CNN reports that NBC Nightly News’ Brian Williams, who was suspended from his anchor role after being found to have fabricated several stories about his own involvement in newsworthy events, will remain with the company once his six-month punishment is over. Williams will not be returning to the anchor desk, which has been manned in his absence by Lester Holt, but will stay on in some capacity with NBCUniversal.

Williams was suspended from his position four months ago, after the revelation that a story he’d repeatedly told about being in helicopter that was shot down during the 2003 U.S. invasion of Iraq had been found to be untrue. NBC later discovered 11 other incidents where Williams had fabricated details of stories, usually in the service of heightening drama or interest.

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It’s unknown what role Williams will take going forward; speculation centers around a move to MSNBC, where his wide recognition and affable personality could help shore up the network’s ratings. (The controversy surrounding the scandal probably wouldn’t hurt, either, and a personality-driven show could sidestep issues of Williams’ tarnished credibility.)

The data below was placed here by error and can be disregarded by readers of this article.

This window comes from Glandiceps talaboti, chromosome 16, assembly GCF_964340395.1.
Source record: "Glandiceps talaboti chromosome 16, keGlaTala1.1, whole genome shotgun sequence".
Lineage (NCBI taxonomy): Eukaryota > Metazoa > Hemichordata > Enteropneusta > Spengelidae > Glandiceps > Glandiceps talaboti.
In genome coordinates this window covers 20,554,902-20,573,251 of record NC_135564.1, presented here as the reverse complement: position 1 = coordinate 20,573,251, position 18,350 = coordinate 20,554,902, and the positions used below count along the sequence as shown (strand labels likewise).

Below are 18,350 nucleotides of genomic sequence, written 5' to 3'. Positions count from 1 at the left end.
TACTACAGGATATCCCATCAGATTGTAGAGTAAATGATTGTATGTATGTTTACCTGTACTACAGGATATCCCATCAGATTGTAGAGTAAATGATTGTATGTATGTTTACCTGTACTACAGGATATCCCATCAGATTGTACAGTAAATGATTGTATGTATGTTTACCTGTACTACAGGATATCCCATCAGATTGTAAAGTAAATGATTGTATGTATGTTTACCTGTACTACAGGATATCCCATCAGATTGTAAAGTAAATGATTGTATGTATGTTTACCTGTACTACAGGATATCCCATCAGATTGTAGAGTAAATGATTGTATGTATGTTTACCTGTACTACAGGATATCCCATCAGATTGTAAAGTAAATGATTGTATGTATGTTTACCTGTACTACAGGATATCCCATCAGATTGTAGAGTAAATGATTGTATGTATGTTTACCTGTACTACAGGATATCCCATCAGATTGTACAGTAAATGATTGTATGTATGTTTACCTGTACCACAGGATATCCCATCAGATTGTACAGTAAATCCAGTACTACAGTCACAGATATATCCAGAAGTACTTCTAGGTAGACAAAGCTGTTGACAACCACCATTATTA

Of course, that kind of move seems like a missed opportunity, given Williams’ fine eye for picking out details to embellish for dramatic effect. Would Constantine, for example, have struggled so much if Williams had been on the set as a storytelling consultant, tweaking scripts and coaching Matt Ryan to deliver his lines for maximum gravitas and convincing effect? The anchor-turned-fabulist may have just inadvertently stumbled out of one career, and into his true vocation in life.

In any case, part of the hold-up in the Corporate-Approved Redemption Process seems to be Williams himself, who’s reportedly fought against network urging to issue an on-air apology. When he addressed the issue before the suspension, the anchor categorized the fabrication as “a mistake in recalling the events of 12 years ago,” framing the issue as one of faulty memory, not deceptive intent. (And who among us hasn’t forgotten something, whether it was the location of a set of car keys, or whether or not we were ever in a helicopter that was struck by a rocket-propelled grenade.) Williams will presumably have to give in and say he’s sorry, though, before any forward progress can be made, as only by looking solemnly into a camera and speaking those magic words can the spell of shame be dispelled.

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